CALIBSENSORY - A matter of taste
Harmonised test methods with means for calibration are urgently neededby the paper industry for use in trade specifications.
An EU funded project CALIBSENSORY (Calibration of sensory testing of food contact materials - paper and board) has been set up to provide such calibration methods, where the main output of the project is a method for calibration of sensory testing of food in contact with paper and board.The final output of the project is a written formula for preparation and evaluation of calibration samples.
Development of standard methods
Food packaging is often made from paper or cardboard and the criteria set by the Council Directive (89/109/EEC) for use of such materials and articles intended for contact with foodstuffs requires that such materials must not transfer their components to the food in amounts which could give an unpleasant taste or odour. Currently European standard methods for measuring taints and off-flavours do exist however; they are very basic and set only the principles of testing.
Finding the right samples
Sensory testing to determine taint potential of food packaging is commonly carried out by a panel of assessors, by rating the intensity of the off- flavour in a food, or the level of taint on paper or cardboard material according to an arbitrary scale. The scale is a five-point scale with 0 equals ‘no perceptible odour or off- flavour’ and 4 equals ‘strong odour or off- flavour’. In this project, as a first step towards calibration, samples of tainted paper were prepared with substances commonly known to taint paper and board samples. The substances were spiked onto an odourless paper sample and using a range of concentrations of the spiking compounds, a set of calibration samples were created representing various scores on the scale from 0-4.
Similar methods were used to create calibration samples for determining off-flavours in foods that had been in contact with tainted paper or board. Test samples investigated were coconut fat (representing fatty foods) and icing sugar (representing dry foods). These test samples were spiked with test compounds and then tasted and evaluated by a sensory panel.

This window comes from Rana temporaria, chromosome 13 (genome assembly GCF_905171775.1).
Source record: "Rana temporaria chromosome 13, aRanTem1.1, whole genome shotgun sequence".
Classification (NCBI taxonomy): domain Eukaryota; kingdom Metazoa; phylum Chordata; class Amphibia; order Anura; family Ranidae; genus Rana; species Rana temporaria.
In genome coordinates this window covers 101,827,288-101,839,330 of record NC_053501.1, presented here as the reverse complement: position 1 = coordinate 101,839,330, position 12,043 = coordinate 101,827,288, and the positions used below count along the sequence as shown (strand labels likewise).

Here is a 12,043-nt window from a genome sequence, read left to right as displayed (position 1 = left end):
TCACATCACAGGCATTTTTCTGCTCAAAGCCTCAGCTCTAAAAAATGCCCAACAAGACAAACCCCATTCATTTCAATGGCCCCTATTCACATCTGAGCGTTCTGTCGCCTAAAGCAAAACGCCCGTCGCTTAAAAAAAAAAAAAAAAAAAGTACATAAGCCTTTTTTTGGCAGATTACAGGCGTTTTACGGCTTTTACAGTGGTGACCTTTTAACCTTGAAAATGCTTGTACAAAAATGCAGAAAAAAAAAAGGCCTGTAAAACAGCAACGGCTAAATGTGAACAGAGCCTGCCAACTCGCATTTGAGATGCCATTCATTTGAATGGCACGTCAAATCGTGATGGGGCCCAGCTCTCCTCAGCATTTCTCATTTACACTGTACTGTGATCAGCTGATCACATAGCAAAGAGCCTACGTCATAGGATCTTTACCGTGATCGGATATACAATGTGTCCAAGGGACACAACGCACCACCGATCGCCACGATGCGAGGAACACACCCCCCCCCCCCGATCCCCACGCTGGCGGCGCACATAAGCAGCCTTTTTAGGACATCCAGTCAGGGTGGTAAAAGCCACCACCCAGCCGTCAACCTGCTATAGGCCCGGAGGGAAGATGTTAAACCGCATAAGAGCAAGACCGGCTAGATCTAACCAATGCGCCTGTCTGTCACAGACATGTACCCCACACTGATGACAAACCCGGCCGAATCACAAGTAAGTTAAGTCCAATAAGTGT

Stability is important
The samples used in this project were tested for stability. The fatty food samples were found to be stable over a four-week period, whereas it was recommended that the dry food samples were tested within 2 hours of completion of the spiking procedure. The first draft of the methodology of the spiking procedure for all three test samples has been submitted to the EU as part of the first year report on this project. Work is ongoing amongst other partners in the consortium, which is currently engaged in validating the methodology and the concentrations.
Supporting European Standards
ReliabilitThe second aim of the project will be to develop and document a validated method for training assessors in the use of the calibration samples. Furthermore, this calibration procedure will be evaluated by additional self financed partners from the paper and board industry. The final outcome of this project will be to produce a harmonised calibration method for supporting the European standards, allowing for comparable method for supporting the European standards, allowing for comparable results to be obtained wherever the tests are used. The food industry will benefit from a reliable means of assessing the quality of packaged food, and the paper and board industry will be able to demonstrate the quality of its own products.
Starting date: 1.9.2001
Duration: 36 months
Project funded by the European Community under the ‘Competitive and Sustainable Growth’ Programme (1998-2002)
Coordination: KCL, FIN
Centre technique du Papier (CTP), F
Instituto Tecnológico Agroalimentario (AINIA), E
Iggesund Paperboard AB (Iggesund), S
Technical Research Centre of Finland (VTT), FIN
University of Newcastle Upon Tyne (UNEW), UK
Campden & Chorleywood Food Research Association Group (CCFRA), UK